LSN

                      Comment


                      • #12
                        ...tragedy,comedy, history, pastoral, pastoral-comical,
                        historical-pastoral, tragical-historical, tragical-
                        comical-historical-pastoral, scene individable, or
                        poem unlimited...

                        Hamlet
                        There were quite a few genres in Shakespeare's time too...:lol:

                        Those 'noble' characters incognito mentioned by LSN sound like a development or variation on the classical Greek eiron eg. Odysseus.

                        I suppose comedy should end upbeat with all the characters integrating happily with their circumstances after much ado, wheras tragedy should end downbeat with the 'great' characters suffering disintigration as a result of, in Hamlet's words 'some passion grown too much', for Macbeth - ambition, for Othello - jealousy, for Lear - pride etc.

                        Twelfth Night should technically be a comedy but the characters are not 'integrated with their circumstances' at the end in the classical mould in that Malvolio stalks off in a genuine fit of pique and Orsino never quite convinces that he's going to be happy with Viola, thus implying that Viola won't be either. Olivia, Antonio, Toby and Maria all end with classical comedic integration. That's my take on why Twelfth Night is a 'problem' comedy.

                        Elric is a really great modern character in the Tragic mould, more sophisticated than Shakespeare's chappies, and of course not only the hero (anti-hero) ends in a state of disintigration, so does the whole world (even though Elric heralds a new age with the Horn of Fate you never can feel quite happy about Stormbringer dancing off to be a part of it). And Dancers is a great example of the Comic method, all characters ending in a state of integration with their circumstances.

                        Comment


                        • #13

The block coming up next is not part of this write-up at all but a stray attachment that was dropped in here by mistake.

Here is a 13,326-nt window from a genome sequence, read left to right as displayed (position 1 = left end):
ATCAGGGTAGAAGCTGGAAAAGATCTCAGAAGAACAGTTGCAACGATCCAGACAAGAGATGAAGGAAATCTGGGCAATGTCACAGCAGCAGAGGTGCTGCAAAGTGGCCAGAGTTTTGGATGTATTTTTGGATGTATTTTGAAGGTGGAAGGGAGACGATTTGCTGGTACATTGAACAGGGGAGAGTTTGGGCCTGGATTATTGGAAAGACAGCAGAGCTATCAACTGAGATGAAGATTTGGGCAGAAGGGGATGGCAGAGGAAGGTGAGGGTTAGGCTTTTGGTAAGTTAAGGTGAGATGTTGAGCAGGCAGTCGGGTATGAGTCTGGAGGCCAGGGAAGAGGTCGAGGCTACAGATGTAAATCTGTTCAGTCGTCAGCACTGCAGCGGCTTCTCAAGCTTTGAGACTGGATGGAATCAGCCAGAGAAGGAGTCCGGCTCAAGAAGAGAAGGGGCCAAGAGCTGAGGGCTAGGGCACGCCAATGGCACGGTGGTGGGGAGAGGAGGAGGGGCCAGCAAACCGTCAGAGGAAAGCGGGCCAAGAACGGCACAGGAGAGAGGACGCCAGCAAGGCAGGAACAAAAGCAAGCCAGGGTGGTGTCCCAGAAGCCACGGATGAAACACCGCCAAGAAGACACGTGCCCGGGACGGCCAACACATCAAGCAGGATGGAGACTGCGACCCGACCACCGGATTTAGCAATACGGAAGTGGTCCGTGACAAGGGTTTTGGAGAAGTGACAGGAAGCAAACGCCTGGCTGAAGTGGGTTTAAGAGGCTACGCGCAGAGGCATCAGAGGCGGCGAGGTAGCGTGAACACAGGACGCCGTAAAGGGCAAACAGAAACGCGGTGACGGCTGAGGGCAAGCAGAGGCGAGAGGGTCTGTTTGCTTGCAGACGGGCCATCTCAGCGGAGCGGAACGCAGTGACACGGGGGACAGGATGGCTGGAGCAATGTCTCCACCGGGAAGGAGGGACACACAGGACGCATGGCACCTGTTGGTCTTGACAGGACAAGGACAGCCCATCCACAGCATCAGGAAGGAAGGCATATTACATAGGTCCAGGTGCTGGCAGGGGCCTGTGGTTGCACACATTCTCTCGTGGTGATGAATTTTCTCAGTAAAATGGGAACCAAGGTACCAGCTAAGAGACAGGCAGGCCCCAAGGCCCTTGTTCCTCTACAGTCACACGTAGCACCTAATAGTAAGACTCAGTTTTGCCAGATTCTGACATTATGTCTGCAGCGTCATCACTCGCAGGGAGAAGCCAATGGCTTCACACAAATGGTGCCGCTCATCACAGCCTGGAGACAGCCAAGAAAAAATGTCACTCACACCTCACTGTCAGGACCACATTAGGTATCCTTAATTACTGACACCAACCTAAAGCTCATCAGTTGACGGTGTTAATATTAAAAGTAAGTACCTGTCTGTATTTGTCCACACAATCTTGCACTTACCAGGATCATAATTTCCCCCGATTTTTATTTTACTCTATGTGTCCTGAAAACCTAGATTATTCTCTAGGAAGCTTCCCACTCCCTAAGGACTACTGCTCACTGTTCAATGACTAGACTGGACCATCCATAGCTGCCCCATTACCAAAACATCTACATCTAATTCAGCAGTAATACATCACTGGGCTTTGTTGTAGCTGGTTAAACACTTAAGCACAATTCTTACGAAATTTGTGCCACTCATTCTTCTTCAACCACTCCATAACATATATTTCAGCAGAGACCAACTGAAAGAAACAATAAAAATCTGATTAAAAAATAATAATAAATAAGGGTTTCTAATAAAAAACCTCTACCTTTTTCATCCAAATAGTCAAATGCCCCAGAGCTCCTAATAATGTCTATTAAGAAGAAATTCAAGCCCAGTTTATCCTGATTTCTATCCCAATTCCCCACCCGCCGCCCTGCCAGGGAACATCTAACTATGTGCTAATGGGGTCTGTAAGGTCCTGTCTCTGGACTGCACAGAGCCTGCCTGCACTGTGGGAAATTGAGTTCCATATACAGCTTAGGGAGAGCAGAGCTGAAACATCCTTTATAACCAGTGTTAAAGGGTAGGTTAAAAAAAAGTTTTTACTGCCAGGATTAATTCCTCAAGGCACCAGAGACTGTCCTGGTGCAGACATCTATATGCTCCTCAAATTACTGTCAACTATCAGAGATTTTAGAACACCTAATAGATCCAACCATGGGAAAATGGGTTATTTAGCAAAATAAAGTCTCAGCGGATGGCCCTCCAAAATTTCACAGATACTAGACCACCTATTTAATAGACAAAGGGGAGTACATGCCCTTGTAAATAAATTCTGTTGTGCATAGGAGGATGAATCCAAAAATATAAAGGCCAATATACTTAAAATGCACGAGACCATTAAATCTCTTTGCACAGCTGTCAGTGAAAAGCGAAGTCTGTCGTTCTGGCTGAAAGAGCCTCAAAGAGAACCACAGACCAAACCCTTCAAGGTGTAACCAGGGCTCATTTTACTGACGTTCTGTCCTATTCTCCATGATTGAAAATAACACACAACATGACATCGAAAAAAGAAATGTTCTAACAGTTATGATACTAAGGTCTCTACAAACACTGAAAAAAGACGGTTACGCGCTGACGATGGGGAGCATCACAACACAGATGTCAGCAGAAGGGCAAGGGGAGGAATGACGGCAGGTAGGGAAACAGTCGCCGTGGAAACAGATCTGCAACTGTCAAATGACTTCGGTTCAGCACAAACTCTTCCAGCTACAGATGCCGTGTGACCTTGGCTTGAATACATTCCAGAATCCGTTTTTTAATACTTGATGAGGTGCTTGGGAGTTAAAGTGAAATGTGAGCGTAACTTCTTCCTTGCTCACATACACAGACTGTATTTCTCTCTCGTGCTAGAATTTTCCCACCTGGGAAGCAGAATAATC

An addendum to this topic occurred to me the other day. (I've been so busy -- still am -- that I've not had time to post it.)

                          The original formula to which Adlerian alluded, that the tragic protagonist must be "noble" (or once, "royal") was an outgrowth in part of the structure of societies in bygone times. The goal for a tragedy was that the the protagonist had to make some decision, or come to some fate, that led to his downfall or death. The trick was that we had to care about the character beyond mere identification and the consequent pathos.

                          In order to have the audience "care" about the character's fate, it was reasoned that he had to have an effect on society outside his immediate sphere of friends and acquaintances. It followed that characters from the highest strata of society (i.e., great nobles of distinction) were the obvious choices. Kings and dukes and princes had enormous impact on the lives of those on the lower steps of the social/political pyramid. People had first hand experience of the sometimes wrenching changes that accompanied the death of one of these people, so that their fate had both a public and a private dimension.

                          Modern tragedies must construct other reasons for why the reader should feel a sense of more than personal loss and purgation when a tragic protagonist dies, for instance. It's very difficult. Thomas Mann built up Gustav von Aschenbach in Death in Venice to try to produce this effect. I'm not sure he succeeds in producing more than deep pathos; most readers just don't feel that strongly when a famous writer or artist dies (although some of them do). The artist just doesn't usually have that much of an impact on the lives of the general populace.